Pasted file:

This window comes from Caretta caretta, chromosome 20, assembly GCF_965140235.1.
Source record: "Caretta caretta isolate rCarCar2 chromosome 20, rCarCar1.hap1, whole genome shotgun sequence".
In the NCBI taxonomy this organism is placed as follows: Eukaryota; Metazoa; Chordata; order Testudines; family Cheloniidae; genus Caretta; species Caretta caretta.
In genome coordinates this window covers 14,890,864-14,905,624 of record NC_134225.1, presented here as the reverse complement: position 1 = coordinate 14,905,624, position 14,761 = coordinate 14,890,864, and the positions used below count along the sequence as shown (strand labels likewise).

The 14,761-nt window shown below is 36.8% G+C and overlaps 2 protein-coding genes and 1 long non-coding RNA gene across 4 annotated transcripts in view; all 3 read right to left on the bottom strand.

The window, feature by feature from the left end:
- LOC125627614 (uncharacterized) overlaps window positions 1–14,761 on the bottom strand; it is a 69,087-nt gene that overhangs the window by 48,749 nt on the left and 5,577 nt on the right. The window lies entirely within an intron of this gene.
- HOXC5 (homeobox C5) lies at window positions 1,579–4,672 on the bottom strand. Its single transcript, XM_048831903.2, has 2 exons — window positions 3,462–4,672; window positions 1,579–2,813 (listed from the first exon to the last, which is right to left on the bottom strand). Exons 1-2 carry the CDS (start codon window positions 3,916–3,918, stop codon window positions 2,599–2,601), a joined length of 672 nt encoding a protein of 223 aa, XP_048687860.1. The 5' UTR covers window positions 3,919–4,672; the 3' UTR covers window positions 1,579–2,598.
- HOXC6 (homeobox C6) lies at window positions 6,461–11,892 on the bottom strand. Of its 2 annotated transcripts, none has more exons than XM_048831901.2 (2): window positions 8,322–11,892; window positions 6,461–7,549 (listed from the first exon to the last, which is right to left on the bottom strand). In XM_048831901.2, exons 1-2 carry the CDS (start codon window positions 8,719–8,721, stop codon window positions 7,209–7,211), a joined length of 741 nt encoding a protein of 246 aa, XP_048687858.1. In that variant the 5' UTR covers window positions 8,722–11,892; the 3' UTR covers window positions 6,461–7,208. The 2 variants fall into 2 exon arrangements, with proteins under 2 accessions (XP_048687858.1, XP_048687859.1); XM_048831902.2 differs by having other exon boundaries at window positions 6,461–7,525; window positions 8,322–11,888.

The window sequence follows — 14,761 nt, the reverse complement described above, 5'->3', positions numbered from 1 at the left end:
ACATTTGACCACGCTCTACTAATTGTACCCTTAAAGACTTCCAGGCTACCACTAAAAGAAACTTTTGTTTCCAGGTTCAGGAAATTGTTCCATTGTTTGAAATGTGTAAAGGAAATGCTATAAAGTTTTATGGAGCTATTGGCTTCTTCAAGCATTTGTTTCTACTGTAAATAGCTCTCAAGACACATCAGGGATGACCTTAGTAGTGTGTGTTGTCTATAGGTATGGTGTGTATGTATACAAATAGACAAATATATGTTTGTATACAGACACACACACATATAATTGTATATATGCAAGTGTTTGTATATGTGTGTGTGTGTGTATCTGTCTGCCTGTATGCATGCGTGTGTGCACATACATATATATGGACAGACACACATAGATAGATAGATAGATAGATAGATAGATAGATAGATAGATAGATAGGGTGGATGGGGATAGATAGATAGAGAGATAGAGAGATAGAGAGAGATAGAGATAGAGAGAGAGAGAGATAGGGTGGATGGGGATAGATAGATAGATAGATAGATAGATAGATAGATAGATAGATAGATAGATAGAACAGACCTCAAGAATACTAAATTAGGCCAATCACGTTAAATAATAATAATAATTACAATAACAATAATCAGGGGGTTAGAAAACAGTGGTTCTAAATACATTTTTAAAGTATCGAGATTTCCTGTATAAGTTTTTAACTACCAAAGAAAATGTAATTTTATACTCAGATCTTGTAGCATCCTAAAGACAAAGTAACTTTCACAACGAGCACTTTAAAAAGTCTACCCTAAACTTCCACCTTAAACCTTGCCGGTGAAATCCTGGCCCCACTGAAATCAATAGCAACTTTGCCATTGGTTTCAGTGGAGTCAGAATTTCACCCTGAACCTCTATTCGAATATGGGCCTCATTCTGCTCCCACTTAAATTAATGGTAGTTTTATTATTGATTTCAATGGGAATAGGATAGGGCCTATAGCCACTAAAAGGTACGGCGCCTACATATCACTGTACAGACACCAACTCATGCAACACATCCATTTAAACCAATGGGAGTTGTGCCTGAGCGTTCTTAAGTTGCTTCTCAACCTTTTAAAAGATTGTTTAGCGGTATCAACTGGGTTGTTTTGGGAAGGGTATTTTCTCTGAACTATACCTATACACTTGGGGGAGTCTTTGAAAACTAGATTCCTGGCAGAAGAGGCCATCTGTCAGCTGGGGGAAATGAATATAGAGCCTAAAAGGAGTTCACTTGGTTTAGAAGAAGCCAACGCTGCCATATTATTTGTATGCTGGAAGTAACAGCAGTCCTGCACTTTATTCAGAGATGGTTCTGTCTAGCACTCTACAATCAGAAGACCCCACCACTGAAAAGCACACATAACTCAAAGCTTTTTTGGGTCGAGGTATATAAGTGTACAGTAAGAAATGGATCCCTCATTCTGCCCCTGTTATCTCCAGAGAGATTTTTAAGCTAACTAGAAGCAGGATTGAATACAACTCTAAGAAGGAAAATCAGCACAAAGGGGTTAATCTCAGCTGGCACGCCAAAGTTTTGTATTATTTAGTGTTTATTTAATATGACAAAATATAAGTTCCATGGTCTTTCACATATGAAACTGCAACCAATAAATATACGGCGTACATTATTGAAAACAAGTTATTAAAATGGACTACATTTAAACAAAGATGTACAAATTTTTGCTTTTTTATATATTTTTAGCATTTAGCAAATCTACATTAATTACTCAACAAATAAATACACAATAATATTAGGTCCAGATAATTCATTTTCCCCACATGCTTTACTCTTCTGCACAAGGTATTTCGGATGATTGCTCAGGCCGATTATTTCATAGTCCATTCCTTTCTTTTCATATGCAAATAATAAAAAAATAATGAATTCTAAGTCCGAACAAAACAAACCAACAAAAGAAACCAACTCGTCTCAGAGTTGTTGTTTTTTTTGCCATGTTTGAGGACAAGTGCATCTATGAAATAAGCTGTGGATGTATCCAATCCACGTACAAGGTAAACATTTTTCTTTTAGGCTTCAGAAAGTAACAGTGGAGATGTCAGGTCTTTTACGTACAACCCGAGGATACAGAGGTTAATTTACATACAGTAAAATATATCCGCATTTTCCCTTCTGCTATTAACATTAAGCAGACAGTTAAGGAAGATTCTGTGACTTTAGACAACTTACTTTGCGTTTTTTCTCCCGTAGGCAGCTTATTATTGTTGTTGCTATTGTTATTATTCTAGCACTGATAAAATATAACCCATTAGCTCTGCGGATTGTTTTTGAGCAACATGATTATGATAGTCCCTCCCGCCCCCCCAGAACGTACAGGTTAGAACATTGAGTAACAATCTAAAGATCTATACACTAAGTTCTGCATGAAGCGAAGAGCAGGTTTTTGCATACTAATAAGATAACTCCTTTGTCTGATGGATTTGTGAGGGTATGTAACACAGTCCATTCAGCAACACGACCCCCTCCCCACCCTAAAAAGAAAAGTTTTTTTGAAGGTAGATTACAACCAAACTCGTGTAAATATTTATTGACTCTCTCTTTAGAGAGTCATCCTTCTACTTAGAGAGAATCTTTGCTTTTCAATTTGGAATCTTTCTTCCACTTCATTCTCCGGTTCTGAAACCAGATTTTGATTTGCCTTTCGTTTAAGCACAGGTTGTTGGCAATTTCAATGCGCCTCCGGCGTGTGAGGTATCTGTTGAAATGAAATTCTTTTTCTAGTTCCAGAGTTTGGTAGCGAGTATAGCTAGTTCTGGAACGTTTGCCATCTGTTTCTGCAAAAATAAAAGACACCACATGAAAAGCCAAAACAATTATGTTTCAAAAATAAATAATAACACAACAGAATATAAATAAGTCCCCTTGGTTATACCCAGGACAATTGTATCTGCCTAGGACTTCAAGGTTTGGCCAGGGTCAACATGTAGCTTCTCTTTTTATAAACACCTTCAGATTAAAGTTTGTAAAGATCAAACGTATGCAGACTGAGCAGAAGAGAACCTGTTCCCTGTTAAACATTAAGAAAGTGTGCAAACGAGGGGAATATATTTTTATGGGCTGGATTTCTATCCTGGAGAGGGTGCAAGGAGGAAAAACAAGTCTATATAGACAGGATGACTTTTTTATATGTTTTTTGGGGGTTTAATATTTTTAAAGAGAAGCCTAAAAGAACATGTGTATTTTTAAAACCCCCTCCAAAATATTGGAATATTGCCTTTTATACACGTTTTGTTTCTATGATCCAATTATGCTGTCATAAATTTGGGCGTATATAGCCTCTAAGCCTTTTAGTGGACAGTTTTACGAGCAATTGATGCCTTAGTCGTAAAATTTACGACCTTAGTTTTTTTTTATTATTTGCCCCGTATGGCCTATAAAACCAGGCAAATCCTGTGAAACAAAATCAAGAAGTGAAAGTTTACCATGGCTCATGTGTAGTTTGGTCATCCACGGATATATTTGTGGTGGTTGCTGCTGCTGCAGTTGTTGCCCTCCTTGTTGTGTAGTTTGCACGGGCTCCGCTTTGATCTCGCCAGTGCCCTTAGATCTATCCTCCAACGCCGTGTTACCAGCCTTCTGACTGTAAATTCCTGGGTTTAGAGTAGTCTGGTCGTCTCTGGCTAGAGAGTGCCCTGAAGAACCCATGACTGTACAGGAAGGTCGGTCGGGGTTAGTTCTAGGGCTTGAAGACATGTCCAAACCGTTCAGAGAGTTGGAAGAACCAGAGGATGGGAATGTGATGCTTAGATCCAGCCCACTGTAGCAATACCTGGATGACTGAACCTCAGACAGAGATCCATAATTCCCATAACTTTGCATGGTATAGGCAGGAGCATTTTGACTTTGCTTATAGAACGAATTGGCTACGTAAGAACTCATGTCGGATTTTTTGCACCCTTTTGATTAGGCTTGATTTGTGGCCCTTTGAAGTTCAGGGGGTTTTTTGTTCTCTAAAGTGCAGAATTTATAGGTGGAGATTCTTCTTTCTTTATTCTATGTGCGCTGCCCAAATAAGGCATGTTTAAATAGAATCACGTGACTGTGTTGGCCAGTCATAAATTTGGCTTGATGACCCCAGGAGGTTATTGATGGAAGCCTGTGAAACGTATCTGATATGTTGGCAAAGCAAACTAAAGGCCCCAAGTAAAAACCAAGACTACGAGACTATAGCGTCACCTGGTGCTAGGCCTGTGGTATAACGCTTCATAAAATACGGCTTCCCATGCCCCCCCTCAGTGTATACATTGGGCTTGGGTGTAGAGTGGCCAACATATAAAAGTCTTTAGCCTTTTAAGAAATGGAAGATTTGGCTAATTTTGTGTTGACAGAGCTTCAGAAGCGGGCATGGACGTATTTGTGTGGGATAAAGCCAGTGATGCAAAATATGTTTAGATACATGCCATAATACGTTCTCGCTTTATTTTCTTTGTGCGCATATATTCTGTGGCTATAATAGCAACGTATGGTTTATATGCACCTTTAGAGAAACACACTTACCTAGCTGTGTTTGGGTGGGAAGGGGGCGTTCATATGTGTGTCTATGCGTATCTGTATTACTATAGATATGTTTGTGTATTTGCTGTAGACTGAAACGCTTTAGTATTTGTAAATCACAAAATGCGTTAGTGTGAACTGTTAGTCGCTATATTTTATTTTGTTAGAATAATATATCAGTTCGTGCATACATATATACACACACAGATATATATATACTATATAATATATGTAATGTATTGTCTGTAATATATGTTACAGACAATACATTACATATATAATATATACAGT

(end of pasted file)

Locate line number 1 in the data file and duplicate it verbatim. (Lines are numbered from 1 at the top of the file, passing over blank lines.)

This window comes from Caretta caretta, chromosome 20, assembly GCF_965140235.1.